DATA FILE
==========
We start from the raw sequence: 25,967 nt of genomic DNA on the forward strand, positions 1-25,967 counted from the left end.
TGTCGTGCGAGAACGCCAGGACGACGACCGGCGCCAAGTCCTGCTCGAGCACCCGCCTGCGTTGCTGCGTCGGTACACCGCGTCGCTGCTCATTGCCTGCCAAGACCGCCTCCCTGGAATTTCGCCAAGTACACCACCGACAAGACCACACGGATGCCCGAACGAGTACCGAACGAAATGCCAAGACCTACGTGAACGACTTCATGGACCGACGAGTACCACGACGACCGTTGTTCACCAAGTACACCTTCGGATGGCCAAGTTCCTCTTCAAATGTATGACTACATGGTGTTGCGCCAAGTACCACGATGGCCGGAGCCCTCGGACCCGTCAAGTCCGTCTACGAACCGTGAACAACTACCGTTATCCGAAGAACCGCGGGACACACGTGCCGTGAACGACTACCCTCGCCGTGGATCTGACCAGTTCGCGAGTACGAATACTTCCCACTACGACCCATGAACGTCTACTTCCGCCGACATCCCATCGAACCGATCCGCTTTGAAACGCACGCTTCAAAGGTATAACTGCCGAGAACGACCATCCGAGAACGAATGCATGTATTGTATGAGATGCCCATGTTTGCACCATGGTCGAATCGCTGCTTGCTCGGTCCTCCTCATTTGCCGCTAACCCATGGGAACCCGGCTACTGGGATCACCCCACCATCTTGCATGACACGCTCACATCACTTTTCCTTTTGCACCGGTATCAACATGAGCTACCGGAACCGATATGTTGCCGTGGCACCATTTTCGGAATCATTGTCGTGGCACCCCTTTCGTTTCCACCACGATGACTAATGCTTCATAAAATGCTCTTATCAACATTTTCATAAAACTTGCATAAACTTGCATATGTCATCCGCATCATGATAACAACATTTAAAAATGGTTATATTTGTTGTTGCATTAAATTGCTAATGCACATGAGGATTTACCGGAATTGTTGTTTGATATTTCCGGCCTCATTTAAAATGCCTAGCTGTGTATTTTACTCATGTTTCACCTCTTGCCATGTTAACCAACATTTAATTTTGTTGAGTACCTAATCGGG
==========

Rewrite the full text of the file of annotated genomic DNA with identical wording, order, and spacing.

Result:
We start from the raw sequence: 25,967 nt of genomic DNA on the forward strand, positions 1-25,967 counted from the left end.
TGTCGTGCGAGAACGCCAGGACGACGACCGGCGCCAAGTCCTGCTCGAGCACCCGCCTGCGTTGCTGCGTCGGTACACCGCGTCGCTGCTCATTGCCTGCCAAGACCGCCTCCCTGGAATTTCGCCAAGTACACCACCGACAAGACCACACGGATGCCCGAACGAGTACCGAACGAAATGCCAAGACCTACGTGAACGACTTCATGGACCGACGAGTACCACGACGACCGTTGTTCACCAAGTACACCTTCGGATGGCCAAGTTCCTCTTCAAATGTATGACTACATGGTGTTGCGCCAAGTACCACGATGGCCGGAGCCCTCGGACCCGTCAAGTCCGTCTACGAACCGTGAACAACTACCGTTATCCGAAGAACCGCGGGACACACGTGCCGTGAACGACTACCCTCGCCGTGGATCTGACCAGTTCGCGAGTACGAATACTTCCCACTACGACCCATGAACGTCTACTTCCGCCGACATCCCATCGAACCGATCCGCTTTGAAACGCACGCTTCAAAGGTATAACTGCCGAGAACGACCATCCGAGAACGAATGCATGTATTGTATGAGATGCCCATGTTTGCACCATGGTCGAATCGCTGCTTGCTCGGTCCTCCTCATTTGCCGCTAACCCATGGGAACCCGGCTACTGGGATCACCCCACCATCTTGCATGACACGCTCACATCACTTTTCCTTTTGCACCGGTATCAACATGAGCTACCGGAACCGATATGTTGCCGTGGCACCATTTTCGGAATCATTGTCGTGGCACCCCTTTCGTTTCCACCACGATGACTAATGCTTCATAAAATGCTCTTATCAACATTTTCATAAAACTTGCATAAACTTGCATATGTCATCCGCATCATGATAACAACATTTAAAAATGGTTATATTTGTTGTTGCATTAAATTGCTAATGCACATGAGGATTTACCGGAATTGTTGTTTGATATTTCCGGCCTCATTTAAAATGCCTAGCTGTGTATTTTACTCATGTTTCACCTCTTGCCATGTTAACCAACATTTAATTTTGTTGAGTACCTAATCGGG